The recovery of “deleted” information on a hard drive is a significant component of many digital forensics assignments. On most computers today, a digital forensics expert can often recover information that a user believes he or she has deleted. This information is available because rather than immediately deleting the associated data, the operating system merely marks the data as “unallocated,” meaning the space the deleted file takes up on the hard drive can be overwritten with new data at some point in the future but remains untouched until then. As a result, unless a user has purposefully used software or another method to overwrite unallocated space, an expert may find fragments of a deleted file on the computer hard drive and put them together to reconstruct some or all of the original file.

The TRIM instruction set, however, eliminates the ability to recover data on SSDs in this way. Instead of merely flagging a spot on an SSD as allocated for new data, it immediately purges the areas of the SSD where the deleted data resided. The instruction is intended to enhance computer performance by expediting access to available space on a drive; TRIM purges the deleted data before the operating system gets around to it. The effect, though, is that no remnants of the deleted data remain on the TRIM-enabled SSD for an expert to dig out later. If a fraud perpetrator, for example, deletes some incriminating files from his SSD, and the TRIM command is enabled, that evidence will immediately disappear, for now and forever. 3

Here are my recommendations for Forensic Investigators:

  1. Logical data on a SSD storage device is still logical data! It should be imaged like any other storage device.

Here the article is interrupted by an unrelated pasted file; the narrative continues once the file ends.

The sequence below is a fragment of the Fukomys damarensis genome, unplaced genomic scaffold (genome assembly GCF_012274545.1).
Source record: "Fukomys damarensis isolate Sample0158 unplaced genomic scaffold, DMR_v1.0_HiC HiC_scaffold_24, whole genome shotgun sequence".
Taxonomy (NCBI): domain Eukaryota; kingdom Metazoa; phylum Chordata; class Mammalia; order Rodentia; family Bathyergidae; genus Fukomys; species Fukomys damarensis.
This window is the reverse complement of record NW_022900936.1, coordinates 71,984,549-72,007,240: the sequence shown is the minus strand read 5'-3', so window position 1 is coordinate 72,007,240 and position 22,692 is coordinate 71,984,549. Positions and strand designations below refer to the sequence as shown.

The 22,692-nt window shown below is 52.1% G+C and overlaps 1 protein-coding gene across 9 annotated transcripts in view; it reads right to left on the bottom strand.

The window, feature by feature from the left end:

1. Because of their makeup, SSDs use wear leveling and overprovisioning. These techniques cause junk data to be deleted, sometimes in milliseconds. Deleted files are also treated as junk data, at least in modern operating systems (Windows 7, OS X LION), by utilizing the Trim command. Unfortunately for the forensic investigator, they may be gone forever.
  1. Due to the nature of flash memory devices in SSDs, any command causing a format or secure erase of the disk might cause a complete wipeout of all data within minutes (or even seconds, or even milli-seconds!). At this time, there is no recovery from this. A possible defense is disconnecting power from the SSD before the flash erasing begins.
  1. While write-blockers may stop the TRIM command from reaching a hard drive, they do not stop a SSD drive from executing internal wear-leveling algorithms.
  1. Due to the nature of SSD controllers, it appears possible for the hash of a source binary SSD drive image to change over time, even though the logical image of that same storage device does not change! This is due to the background clearing of unused blocks which have been identified by the drive for inclusion in the wear-leveling pool.
  1. There is anecdotal evidence throughout the SSD industry that implementation of commands such as operating system Format command and the AT Secure Erase command are unevenly implemented among competing vendors.4
  1. Unlike rotating media, SSDs are all about remapping logical blocks (those which the operating system can see) into physical blocks (those which can only be seen within the SSD). The court system is interested in the logical block address structure (the disk image), not the physical block address structure. In order to be clear, you need to be aware that you are presenting testimony about the LBA structure (logical) of the disk in question—not the physical structure. If you could see the physical structure of the SSD, it might be hard to recognize. Ironically, rotating media has been doing this remapping for decades—bad sectors, phantom NTFS file structures, and HPAs all come to mind.
  1. Dechipping is a technique of looking into physical blocks within a SSD, but only provides a window into what our forensic practice is really after—logical files.

SSDs are a game changer for Forensic Investigators. Investigators with insight into their operation will have certainty that the evidence has been properly and completely gathered.



(Etch-A-Sketch is a TradeMark of the Ohio Art Company)


For further reading on SSDs:


James Wiebe is well known in the computer forensic profession. Along with his wife, Kathy, he started WiebeTech in 2000 and grew it into a leading hardware forensic company. After selling WiebeTech to CRU in 2008, James has remained active with the company through an active calendar of conference speaking, product development, and customer engagement.